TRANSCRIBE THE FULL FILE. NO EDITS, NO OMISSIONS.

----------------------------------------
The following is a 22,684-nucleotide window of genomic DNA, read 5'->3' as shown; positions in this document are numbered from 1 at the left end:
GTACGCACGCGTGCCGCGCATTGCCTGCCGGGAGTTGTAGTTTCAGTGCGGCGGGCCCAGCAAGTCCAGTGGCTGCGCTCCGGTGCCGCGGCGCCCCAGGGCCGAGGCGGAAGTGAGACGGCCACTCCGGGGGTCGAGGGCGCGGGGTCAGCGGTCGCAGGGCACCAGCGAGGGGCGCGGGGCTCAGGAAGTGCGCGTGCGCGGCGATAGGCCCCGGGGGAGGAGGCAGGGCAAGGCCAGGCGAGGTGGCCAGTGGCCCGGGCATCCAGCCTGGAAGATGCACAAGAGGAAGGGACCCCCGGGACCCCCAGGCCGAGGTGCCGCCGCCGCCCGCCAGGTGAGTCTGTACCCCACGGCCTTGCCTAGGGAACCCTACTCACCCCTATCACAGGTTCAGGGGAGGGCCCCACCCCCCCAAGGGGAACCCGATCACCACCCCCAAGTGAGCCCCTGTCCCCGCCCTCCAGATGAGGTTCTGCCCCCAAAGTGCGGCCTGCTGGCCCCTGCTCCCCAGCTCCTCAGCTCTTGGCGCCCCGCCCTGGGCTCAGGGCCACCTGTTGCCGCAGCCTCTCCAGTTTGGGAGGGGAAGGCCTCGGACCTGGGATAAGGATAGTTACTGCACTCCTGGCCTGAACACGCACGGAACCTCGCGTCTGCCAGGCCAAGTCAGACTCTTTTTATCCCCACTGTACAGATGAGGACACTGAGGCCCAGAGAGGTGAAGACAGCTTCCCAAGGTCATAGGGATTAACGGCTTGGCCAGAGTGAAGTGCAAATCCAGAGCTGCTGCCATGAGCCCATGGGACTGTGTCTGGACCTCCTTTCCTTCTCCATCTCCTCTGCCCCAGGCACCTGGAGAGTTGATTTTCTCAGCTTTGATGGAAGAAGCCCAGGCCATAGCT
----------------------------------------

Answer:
The following is a 22,684-nucleotide window of genomic DNA, read 5'->3' as shown; positions in this document are numbered from 1 at the left end:
GTACGCACGCGTGCCGCGCATTGCCTGCCGGGAGTTGTAGTTTCAGTGCGGCGGGCCCAGCAAGTCCAGTGGCTGCGCTCCGGTGCCGCGGCGCCCCAGGGCCGAGGCGGAAGTGAGACGGCCACTCCGGGGGTCGAGGGCGCGGGGTCAGCGGTCGCAGGGCACCAGCGAGGGGCGCGGGGCTCAGGAAGTGCGCGTGCGCGGCGATAGGCCCCGGGGGAGGAGGCAGGGCAAGGCCAGGCGAGGTGGCCAGTGGCCCGGGCATCCAGCCTGGAAGATGCACAAGAGGAAGGGACCCCCGGGACCCCCAGGCCGAGGTGCCGCCGCCGCCCGCCAGGTGAGTCTGTACCCCACGGCCTTGCCTAGGGAACCCTACTCACCCCTATCACAGGTTCAGGGGAGGGCCCCACCCCCCCAAGGGGAACCCGATCACCACCCCCAAGTGAGCCCCTGTCCCCGCCCTCCAGATGAGGTTCTGCCCCCAAAGTGCGGCCTGCTGGCCCCTGCTCCCCAGCTCCTCAGCTCTTGGCGCCCCGCCCTGGGCTCAGGGCCACCTGTTGCCGCAGCCTCTCCAGTTTGGGAGGGGAAGGCCTCGGACCTGGGATAAGGATAGTTACTGCACTCCTGGCCTGAACACGCACGGAACCTCGCGTCTGCCAGGCCAAGTCAGACTCTTTTTATCCCCACTGTACAGATGAGGACACTGAGGCCCAGAGAGGTGAAGACAGCTTCCCAAGGTCATAGGGATTAACGGCTTGGCCAGAGTGAAGTGCAAATCCAGAGCTGCTGCCATGAGCCCATGGGACTGTGTCTGGACCTCCTTTCCTTCTCCATCTCCTCTGCCCCAGGCACCTGGAGAGTTGATTTTCTCAGCTTTGATGGAAGAAGCCCAGGCCATAGCT